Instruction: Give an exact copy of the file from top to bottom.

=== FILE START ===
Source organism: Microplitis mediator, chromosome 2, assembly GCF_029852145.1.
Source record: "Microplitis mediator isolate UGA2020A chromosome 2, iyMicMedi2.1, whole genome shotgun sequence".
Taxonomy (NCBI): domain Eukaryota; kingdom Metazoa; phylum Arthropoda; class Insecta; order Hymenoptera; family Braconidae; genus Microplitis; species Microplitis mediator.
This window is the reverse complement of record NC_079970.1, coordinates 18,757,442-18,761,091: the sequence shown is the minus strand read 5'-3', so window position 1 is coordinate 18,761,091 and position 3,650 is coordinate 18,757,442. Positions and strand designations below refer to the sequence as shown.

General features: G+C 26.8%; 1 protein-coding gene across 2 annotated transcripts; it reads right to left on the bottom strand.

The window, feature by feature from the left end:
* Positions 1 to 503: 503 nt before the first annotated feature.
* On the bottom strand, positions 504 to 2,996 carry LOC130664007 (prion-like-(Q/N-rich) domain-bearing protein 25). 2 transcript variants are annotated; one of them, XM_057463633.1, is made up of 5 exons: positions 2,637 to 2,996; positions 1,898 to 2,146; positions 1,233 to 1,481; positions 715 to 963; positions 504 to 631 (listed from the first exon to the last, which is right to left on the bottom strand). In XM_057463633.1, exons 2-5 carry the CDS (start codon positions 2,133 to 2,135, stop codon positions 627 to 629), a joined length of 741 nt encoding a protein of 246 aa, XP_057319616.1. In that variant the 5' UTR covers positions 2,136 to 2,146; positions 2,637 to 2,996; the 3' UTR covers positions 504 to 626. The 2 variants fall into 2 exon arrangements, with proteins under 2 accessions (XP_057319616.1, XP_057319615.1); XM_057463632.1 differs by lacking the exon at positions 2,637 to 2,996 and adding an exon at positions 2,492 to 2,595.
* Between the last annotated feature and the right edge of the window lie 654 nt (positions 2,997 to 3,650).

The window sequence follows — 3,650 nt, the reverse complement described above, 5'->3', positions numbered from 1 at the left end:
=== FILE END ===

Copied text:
Source organism: Microplitis mediator, chromosome 2, assembly GCF_029852145.1.
Source record: "Microplitis mediator isolate UGA2020A chromosome 2, iyMicMedi2.1, whole genome shotgun sequence".
Taxonomy (NCBI): domain Eukaryota; kingdom Metazoa; phylum Arthropoda; class Insecta; order Hymenoptera; family Braconidae; genus Microplitis; species Microplitis mediator.
This window is the reverse complement of record NC_079970.1, coordinates 18,757,442-18,761,091: the sequence shown is the minus strand read 5'-3', so window position 1 is coordinate 18,761,091 and position 3,650 is coordinate 18,757,442. Positions and strand designations below refer to the sequence as shown.

General features: G+C 26.8%; 1 protein-coding gene across 2 annotated transcripts; it reads right to left on the bottom strand.

The window, feature by feature from the left end:
* Positions 1 to 503: 503 nt before the first annotated feature.
* On the bottom strand, positions 504 to 2,996 carry LOC130664007 (prion-like-(Q/N-rich) domain-bearing protein 25). 2 transcript variants are annotated; one of them, XM_057463633.1, is made up of 5 exons: positions 2,637 to 2,996; positions 1,898 to 2,146; positions 1,233 to 1,481; positions 715 to 963; positions 504 to 631 (listed from the first exon to the last, which is right to left on the bottom strand). In XM_057463633.1, exons 2-5 carry the CDS (start codon positions 2,133 to 2,135, stop codon positions 627 to 629), a joined length of 741 nt encoding a protein of 246 aa, XP_057319616.1. In that variant the 5' UTR covers positions 2,136 to 2,146; positions 2,637 to 2,996; the 3' UTR covers positions 504 to 626. The 2 variants fall into 2 exon arrangements, with proteins under 2 accessions (XP_057319616.1, XP_057319615.1); XM_057463632.1 differs by lacking the exon at positions 2,637 to 2,996 and adding an exon at positions 2,492 to 2,595.
* Between the last annotated feature and the right edge of the window lie 654 nt (positions 2,997 to 3,650).

The window sequence follows — 3,650 nt, the reverse complement described above, 5'->3', positions numbered from 1 at the left end: